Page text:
OSU makes tax preparation less 'taxing'
The Oklahoma State University's Division of Agricultural Sciences and Natural Resources has been working diligently toward April for a number of months.
The division has sponsored its Farm and Business Tax Institutes since 1962, providing tax education every fall to assist preparers in staying abreast of the latest, often frequently changing laws and information relative to individual and business tax preparation.
"We've had a number of individuals attend for decades, and for good reason: The OSU tax schools have historically been one of the few places where preparers can learn from and interact with representatives from the Oklahoma Tax Commission, Internal Revenue Service and Oklahoma Employment Security Commission," said JC Hobbs, OSU agricultural economist and coordinator of the tax schools since 2003.
Hobbs said a particular strength of the schools is that participants can learn from a wide variety of tax specialists. Two schools are offered annually, a summer tax clinic and a fall tax institute.
"The fall sessions place a great deal of emphasis on helping preparers become knowledgeable about all the ins-and-outs they will need to prepare tax returns, specific to the next filing season," he said. "The summer clinics are an opportunity to focus on specific tax preparation challenges and discuss them more in-depth as a way to promote better awareness and understanding."
OSU agricultural economists D.B. Jeffery and Cecil Maynard started the original OSU Farm and Business Tax Institute with programs in Clinton and Stillwater to 75 tax preparers. The two became aware that in the early 1960s certified public accountants, attorneys and tax preparers seemed to be unaware of unique tax provisions that applied to agricultural producers, and so took steps to provide up-to-date education on an annual basis.
Over the years, the schools evolved into a professional continuing education program for tax practitioners, addressing a wide range of hot-topic tax issues.
"There was a need and we responded; many farm practitioners increasingly have come to rely on off-farm income, plus we've always listened to advice and requests from tax school participants and preparers about what they feel they need to know," said Mike Hardin, a former OSU Cooperative Extension tax specialist now in private practice but still a member of the instructor team.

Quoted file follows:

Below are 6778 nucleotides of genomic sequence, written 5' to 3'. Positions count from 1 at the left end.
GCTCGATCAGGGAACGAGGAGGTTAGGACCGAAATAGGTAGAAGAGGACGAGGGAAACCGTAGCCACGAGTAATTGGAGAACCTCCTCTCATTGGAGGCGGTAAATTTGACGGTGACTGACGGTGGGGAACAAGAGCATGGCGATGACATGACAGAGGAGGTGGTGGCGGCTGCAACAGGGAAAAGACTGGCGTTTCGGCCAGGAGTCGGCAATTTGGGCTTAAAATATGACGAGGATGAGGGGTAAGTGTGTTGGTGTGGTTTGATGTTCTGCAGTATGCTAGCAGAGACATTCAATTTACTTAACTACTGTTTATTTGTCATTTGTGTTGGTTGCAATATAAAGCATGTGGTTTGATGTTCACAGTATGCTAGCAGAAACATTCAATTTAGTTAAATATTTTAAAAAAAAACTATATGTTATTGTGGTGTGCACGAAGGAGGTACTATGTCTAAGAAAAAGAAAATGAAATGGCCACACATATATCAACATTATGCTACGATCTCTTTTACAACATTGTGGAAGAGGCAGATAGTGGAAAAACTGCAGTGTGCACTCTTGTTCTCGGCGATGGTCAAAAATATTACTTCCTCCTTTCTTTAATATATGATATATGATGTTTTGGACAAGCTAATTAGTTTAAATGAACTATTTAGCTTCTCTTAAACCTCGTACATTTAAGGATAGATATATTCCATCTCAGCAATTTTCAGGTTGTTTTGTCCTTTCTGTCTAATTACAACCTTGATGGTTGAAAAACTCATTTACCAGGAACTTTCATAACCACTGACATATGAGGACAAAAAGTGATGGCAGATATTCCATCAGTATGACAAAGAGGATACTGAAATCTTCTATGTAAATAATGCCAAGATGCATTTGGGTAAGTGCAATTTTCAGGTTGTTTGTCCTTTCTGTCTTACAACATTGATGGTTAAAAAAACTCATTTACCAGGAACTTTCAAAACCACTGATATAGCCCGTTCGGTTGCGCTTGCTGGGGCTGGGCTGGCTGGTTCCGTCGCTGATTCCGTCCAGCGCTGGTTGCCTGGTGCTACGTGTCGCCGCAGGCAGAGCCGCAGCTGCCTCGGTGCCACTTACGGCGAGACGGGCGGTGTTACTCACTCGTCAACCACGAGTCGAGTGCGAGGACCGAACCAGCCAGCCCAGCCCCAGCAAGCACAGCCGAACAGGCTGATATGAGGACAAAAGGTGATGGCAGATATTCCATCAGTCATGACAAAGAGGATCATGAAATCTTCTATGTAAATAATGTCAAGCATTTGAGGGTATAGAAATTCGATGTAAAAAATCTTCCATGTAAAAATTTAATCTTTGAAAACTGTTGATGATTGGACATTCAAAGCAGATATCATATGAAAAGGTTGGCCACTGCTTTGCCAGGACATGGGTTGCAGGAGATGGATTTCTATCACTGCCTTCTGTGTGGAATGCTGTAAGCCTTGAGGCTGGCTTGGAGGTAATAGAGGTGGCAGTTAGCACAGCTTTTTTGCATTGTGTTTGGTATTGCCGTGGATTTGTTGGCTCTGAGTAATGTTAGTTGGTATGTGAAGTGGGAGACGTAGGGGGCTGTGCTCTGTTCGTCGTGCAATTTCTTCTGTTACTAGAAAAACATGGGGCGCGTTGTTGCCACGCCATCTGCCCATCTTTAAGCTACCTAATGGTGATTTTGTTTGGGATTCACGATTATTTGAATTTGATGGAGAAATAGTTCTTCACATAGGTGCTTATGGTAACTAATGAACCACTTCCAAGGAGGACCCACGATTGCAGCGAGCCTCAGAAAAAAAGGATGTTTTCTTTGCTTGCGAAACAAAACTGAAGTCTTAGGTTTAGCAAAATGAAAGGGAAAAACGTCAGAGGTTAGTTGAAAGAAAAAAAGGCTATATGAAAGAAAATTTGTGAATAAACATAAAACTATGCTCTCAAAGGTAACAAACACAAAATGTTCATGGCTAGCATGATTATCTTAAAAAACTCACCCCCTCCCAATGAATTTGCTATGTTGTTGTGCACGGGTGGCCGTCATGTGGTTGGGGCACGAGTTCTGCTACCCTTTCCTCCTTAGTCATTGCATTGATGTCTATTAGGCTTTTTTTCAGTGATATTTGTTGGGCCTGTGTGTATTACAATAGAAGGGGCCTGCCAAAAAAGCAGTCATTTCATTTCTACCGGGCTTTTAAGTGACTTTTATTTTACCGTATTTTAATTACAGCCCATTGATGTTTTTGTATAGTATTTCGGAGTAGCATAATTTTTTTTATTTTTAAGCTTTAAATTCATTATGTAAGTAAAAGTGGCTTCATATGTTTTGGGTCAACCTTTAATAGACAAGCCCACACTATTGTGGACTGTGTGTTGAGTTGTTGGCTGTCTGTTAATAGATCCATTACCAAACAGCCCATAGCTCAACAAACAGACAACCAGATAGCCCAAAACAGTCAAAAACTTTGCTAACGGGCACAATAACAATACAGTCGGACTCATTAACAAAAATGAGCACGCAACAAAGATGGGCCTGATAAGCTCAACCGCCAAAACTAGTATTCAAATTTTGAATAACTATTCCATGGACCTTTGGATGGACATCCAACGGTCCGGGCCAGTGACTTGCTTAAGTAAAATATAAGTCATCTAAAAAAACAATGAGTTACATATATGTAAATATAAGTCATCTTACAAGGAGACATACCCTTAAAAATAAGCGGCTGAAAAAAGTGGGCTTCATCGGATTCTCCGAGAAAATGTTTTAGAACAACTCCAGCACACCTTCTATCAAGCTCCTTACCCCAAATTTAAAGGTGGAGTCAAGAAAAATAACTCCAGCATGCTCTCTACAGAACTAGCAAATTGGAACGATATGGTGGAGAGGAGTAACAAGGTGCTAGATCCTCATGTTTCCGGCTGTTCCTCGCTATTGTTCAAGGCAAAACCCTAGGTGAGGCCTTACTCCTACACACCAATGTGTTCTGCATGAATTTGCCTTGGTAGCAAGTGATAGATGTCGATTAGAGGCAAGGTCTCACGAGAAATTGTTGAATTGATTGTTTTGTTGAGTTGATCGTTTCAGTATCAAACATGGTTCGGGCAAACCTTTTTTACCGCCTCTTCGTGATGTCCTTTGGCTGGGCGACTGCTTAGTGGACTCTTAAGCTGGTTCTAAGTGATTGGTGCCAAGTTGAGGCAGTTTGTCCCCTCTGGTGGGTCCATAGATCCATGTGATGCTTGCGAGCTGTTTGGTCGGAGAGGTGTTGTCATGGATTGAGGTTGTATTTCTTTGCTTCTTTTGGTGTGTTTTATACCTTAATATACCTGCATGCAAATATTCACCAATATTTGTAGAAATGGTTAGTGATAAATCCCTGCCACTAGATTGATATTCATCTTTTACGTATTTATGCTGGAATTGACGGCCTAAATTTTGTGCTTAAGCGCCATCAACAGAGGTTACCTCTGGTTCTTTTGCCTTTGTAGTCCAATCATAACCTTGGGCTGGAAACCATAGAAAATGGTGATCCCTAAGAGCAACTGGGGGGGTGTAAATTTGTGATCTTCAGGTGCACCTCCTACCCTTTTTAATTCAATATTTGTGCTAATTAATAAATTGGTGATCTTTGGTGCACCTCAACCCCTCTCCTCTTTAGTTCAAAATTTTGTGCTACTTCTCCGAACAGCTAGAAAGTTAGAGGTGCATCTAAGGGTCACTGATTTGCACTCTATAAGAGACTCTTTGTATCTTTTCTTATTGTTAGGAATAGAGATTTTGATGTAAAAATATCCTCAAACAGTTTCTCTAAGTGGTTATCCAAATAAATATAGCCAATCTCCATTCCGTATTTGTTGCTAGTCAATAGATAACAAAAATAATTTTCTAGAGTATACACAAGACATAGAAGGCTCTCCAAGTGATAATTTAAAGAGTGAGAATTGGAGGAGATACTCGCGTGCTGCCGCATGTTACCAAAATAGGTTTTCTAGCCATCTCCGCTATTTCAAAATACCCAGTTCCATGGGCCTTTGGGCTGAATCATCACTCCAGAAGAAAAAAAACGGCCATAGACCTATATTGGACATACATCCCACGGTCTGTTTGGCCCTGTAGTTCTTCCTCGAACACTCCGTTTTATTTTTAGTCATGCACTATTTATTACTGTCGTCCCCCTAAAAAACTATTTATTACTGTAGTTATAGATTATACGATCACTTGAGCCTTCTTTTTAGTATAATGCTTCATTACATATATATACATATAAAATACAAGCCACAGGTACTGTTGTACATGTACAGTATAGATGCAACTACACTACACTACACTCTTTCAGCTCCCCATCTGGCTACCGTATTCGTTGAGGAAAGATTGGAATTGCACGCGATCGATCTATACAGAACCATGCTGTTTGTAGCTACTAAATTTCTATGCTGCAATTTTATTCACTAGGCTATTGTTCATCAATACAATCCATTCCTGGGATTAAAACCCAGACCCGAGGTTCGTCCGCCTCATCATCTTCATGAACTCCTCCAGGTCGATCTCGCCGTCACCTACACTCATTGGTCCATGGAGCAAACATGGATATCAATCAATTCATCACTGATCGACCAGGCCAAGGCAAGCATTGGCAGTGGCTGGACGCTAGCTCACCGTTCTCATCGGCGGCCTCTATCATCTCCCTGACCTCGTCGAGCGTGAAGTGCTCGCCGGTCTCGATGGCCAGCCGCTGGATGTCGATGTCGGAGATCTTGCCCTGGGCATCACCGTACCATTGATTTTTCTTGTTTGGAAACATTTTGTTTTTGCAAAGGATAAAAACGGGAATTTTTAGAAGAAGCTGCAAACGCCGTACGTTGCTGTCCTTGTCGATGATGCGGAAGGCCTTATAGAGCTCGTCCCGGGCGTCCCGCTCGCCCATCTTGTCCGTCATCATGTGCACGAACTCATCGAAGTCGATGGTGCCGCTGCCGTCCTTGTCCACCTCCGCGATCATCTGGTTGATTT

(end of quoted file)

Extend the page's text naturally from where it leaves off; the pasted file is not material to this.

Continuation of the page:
Although official attendance figures for 2010 are not yet completed as programs are still underway, more than 1,950 tax preparers attended the division's 10 fall institutes and two summer clinics in 2009.
Most of the participants were from Oklahoma, but also attending were preparers from Kansas, Texas, New Mexico, Arkansas, Florida and California.
"Out-of-state preparers who attend often are licensed to prepare taxes for Oklahoma residents and property owners, and so find the tax schools to be both useful and cost-effective in terms of getting ready for the filing season," Hobbs said. "Our cost for a unit of continuing professional education credit is among the lowest in the state."
Participants have indicated that they file approximately 250,000 federal non-farm income tax returns, as well as 57,750 federal farm returns.
"This is approximately 70 percent of the total farm returns filed in Oklahoma," Hobbs said. "That is a significant number, and it is likely to increase in the very near future."
New federal requirements will necessitate all paid preparers who sign returns to become registered with the IRS. The OSU tax schools are already gearing up to help these preparers earn their licenses and maintain their continuing education requirements.
"It's a brave new world, and yet, in many ways, similar to the challenges faced by D.B. Jeffery and Cecil Maynard years ago," Hardin said. "They were timely then in solving pressing issues and concerns, and we're carrying on the tradition."